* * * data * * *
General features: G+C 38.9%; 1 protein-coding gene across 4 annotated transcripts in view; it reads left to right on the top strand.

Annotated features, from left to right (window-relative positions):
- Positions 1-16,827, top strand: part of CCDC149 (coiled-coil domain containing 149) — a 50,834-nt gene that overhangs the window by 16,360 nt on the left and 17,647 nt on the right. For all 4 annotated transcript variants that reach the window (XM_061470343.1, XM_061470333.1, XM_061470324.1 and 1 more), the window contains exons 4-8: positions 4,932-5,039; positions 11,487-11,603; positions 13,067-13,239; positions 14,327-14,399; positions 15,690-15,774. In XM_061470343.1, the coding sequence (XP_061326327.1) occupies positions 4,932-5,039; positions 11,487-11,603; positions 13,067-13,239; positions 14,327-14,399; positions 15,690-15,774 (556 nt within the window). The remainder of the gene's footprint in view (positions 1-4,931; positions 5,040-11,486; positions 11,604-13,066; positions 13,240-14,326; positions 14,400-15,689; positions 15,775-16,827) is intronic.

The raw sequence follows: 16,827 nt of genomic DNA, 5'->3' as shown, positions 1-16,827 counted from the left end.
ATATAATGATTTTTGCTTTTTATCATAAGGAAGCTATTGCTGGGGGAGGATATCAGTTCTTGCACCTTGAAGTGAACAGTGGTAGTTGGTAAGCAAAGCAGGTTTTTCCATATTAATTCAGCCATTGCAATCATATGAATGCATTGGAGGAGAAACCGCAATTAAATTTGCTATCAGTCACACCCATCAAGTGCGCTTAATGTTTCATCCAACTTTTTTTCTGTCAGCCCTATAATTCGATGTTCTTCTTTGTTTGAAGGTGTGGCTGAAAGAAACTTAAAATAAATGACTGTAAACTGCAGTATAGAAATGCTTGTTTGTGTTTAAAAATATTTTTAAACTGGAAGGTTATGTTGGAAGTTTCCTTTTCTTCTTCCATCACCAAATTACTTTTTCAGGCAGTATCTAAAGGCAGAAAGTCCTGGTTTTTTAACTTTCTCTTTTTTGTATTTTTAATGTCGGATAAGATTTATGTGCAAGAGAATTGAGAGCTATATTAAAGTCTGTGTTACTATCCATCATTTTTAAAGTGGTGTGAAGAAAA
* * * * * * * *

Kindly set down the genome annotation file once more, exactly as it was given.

General features: G+C 38.9%; 1 protein-coding gene across 4 annotated transcripts in view; it reads left to right on the top strand.

Annotated features, from left to right (window-relative positions):
- Positions 1-16,827, top strand: part of CCDC149 (coiled-coil domain containing 149) — a 50,834-nt gene that overhangs the window by 16,360 nt on the left and 17,647 nt on the right. For all 4 annotated transcript variants that reach the window (XM_061470343.1, XM_061470333.1, XM_061470324.1 and 1 more), the window contains exons 4-8: positions 4,932-5,039; positions 11,487-11,603; positions 13,067-13,239; positions 14,327-14,399; positions 15,690-15,774. In XM_061470343.1, the coding sequence (XP_061326327.1) occupies positions 4,932-5,039; positions 11,487-11,603; positions 13,067-13,239; positions 14,327-14,399; positions 15,690-15,774 (556 nt within the window). The remainder of the gene's footprint in view (positions 1-4,931; positions 5,040-11,486; positions 11,604-13,066; positions 13,240-14,326; positions 14,400-15,689; positions 15,775-16,827) is intronic.

The raw sequence follows: 16,827 nt of genomic DNA, 5'->3' as shown, positions 1-16,827 counted from the left end.
ATATAATGATTTTTGCTTTTTATCATAAGGAAGCTATTGCTGGGGGAGGATATCAGTTCTTGCACCTTGAAGTGAACAGTGGTAGTTGGTAAGCAAAGCAGGTTTTTCCATATTAATTCAGCCATTGCAATCATATGAATGCATTGGAGGAGAAACCGCAATTAAATTTGCTATCAGTCACACCCATCAAGTGCGCTTAATGTTTCATCCAACTTTTTTTCTGTCAGCCCTATAATTCGATGTTCTTCTTTGTTTGAAGGTGTGGCTGAAAGAAACTTAAAATAAATGACTGTAAACTGCAGTATAGAAATGCTTGTTTGTGTTTAAAAATATTTTTAAACTGGAAGGTTATGTTGGAAGTTTCCTTTTCTTCTTCCATCACCAAATTACTTTTTCAGGCAGTATCTAAAGGCAGAAAGTCCTGGTTTTTTAACTTTCTCTTTTTTGTATTTTTAATGTCGGATAAGATTTATGTGCAAGAGAATTGAGAGCTATATTAAAGTCTGTGTTACTATCCATCATTTTTAAAGTGGTGTGAAGAAAA